Crosby, Penguins 'prepared and rested up' for Bruins
Shawn P. Roarke
PITTSBURGH -- Sidney Crosby has had enough down time -- even if he knows the resumption of Stanley Cup Playoff hostilities could come with a hefty physical price.
Center - PIT
GOALS: 7 | ASST: 8 | PTS: 15
SOG: 46 | +/-: -1
After eight days without a game -- the Pittsburgh Penguins haven't played since knocking the Ottawa Senators out of the Eastern Conference Semifinals last Friday -- Crosby can't wait until Game 1 of the Eastern Conference Final on Saturday at Consol Energy Center (8 p.m. ET, NBC, CBC, RDS).
Even if that game will be against a Boston Bruins team known as one of the most physical in the NHL.
"It's been productive," Crosby said of the extended layoff. "We've prepared and rested up. We all know what is coming and we'll be ready for [Saturday]."
What is likely coming for Crosby is a steady diet of physical forwards and wave after wave of punishing defensemen, led by Zdeno Chara and Dennis Siedenberg.
Crosby could see Chara and Siedenberg together as Boston's top pair, or separately if Bruins coach Claude Julien tries to combat the Penguins' two-headed monster at center that is Crosby and Evgeni Malkin.
Malkin said Friday he hopes Crosby sees more of 6-foot-9, 255-pound Chara.
"I'm not surprised [Malkin]'s hoping that," Crosby said with a laugh.
In reality, each of Pittsburgh's top-two centers will see a lot of Chara, who averages a little more than 29 minutes of ice time per game.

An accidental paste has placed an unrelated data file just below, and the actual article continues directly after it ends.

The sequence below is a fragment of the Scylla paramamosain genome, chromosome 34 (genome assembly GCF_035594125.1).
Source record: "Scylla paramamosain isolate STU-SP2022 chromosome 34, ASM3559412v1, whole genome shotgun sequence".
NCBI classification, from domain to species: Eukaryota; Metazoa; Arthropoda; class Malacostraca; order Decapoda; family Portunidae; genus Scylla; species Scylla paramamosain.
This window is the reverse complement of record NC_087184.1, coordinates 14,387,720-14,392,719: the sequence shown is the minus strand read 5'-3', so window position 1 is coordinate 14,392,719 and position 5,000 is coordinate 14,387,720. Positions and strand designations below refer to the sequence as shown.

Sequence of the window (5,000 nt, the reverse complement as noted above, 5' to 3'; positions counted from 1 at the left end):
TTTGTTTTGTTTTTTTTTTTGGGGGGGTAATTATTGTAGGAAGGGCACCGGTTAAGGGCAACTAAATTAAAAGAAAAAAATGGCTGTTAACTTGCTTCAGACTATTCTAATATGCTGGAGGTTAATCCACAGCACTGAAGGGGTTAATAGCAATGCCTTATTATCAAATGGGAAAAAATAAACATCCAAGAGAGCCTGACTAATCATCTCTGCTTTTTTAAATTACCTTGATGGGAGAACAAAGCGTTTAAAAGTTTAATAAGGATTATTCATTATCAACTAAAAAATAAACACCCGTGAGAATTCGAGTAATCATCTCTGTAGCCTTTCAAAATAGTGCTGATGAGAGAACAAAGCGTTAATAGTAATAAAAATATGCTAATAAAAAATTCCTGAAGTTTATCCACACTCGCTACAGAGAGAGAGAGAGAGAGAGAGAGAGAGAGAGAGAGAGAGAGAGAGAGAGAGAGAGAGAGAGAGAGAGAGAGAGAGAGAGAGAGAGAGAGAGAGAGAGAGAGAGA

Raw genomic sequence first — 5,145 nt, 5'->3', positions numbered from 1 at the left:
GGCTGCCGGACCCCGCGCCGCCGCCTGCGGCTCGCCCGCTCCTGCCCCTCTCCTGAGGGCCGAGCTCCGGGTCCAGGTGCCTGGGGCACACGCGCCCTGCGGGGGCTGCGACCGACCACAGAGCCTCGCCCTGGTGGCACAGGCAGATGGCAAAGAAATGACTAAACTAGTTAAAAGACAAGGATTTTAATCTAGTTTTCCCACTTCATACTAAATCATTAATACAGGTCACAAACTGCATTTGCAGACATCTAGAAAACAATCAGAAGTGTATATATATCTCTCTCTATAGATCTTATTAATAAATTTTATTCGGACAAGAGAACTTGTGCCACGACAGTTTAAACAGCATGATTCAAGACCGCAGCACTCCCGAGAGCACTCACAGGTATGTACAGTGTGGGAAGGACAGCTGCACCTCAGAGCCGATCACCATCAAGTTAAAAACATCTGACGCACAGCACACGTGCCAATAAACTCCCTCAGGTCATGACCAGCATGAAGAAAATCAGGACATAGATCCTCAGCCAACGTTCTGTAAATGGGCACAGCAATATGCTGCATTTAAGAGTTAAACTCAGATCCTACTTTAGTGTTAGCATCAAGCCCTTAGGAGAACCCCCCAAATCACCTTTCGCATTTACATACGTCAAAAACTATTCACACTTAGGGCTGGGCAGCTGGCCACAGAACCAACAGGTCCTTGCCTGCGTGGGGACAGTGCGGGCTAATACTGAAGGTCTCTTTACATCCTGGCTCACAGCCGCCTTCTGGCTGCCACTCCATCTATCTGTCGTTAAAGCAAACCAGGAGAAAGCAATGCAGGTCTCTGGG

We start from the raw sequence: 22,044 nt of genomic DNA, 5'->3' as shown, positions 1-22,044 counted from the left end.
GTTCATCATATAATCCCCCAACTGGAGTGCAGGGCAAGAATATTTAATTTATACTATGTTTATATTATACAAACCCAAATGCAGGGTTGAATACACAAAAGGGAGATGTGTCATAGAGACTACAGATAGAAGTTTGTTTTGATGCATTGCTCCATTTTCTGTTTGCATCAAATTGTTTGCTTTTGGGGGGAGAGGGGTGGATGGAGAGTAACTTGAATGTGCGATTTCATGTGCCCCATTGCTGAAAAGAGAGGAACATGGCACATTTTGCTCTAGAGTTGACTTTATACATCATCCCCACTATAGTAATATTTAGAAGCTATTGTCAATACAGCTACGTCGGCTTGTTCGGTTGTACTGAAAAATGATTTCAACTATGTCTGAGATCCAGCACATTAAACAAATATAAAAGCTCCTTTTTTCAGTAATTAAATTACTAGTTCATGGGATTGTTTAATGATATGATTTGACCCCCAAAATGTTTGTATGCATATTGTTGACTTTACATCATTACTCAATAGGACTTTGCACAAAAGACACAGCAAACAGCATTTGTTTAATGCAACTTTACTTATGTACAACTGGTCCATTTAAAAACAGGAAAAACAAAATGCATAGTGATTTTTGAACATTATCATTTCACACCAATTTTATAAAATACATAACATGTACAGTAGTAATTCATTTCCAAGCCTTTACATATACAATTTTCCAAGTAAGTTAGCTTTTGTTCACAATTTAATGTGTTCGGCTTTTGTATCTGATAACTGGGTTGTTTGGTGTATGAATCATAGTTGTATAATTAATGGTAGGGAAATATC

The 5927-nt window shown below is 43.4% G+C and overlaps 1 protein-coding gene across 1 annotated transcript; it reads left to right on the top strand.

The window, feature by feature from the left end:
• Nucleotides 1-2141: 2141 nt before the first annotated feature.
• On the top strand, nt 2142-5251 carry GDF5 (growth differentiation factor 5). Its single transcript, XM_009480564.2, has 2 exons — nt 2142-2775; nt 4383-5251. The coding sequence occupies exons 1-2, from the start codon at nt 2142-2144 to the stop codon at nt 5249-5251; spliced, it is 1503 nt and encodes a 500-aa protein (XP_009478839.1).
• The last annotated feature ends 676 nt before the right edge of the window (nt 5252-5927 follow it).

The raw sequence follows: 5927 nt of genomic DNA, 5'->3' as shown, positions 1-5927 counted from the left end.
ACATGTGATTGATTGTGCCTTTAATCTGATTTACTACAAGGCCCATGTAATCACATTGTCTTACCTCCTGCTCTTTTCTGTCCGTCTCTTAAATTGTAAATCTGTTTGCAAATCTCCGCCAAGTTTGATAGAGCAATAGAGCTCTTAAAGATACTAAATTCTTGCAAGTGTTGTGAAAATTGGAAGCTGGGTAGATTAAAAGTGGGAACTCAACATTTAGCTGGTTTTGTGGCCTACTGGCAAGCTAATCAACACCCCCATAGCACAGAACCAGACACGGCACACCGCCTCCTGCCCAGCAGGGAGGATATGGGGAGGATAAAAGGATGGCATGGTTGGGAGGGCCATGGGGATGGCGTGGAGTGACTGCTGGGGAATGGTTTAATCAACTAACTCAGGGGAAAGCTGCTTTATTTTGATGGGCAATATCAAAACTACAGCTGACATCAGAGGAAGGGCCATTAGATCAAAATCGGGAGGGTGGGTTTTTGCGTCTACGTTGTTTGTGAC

"I'm sure [Chara]'s going to get both of us," Crosby said. "It seems he's always out there. He plays a lot of minutes. I wouldn't be surprised to see him play both of us, depending on situations."
Crosby knows Boston has other punishing defensemen who revel in exacting a physical toll from opposing forwards. So, no matter who hops off the Boston bench with the assignment of containing Crosby, the Penguins captain expects to receive a rough ride.
"Every team is pretty physical in the playoffs," Crosby said. "I think [Boston is] known for being a physical team, but there is only so many hits you can get in a game, opportunities to do it, so I'm sure they are not going to pass them up. With that being said, I don't feel like other teams necessarily have either. I think that is just part of playing playoff hockey."
What is different for Crosby this time around is that he is playing without the lower faceguard that has been his constant companion since joining the playoffs in Game 2 of the first-round series against the New York Islanders. Crosby was given the all-clear by team doctors earlier this week after being told his fractured jaw was fully healed and no longer needed the additional protection.
"I definitely feel much better than I did with the full-face [guard]," he said. "It took a couple of days to kind of get the courage to go to the front of the net and get in the battles and things like that. I think that is just typical. Now I don't even notice it. Now it feels like it always has. I'm glad I had a good solid week to get used to it."
Crosby said he is ready for whatever comes this series, be it physical play or tight-checking. He said he believes he is at the same level he was before fracturing his jaw March 30 -- and 15 points in 10 playoff games only reinforce that sentiment.
"I think I feel pretty good. It's playoffs and it is tight checking and you have to get better with every round and every game," Crosby said. "You've got to learn from things as series go on. I feel pretty good. I don't think there is anything I would change at this point. I feel like I have adjusted with each series. You've got to make sure you take advantage of the chances you get."
Crosby and his Penguins are ready to resume that quest Saturday night.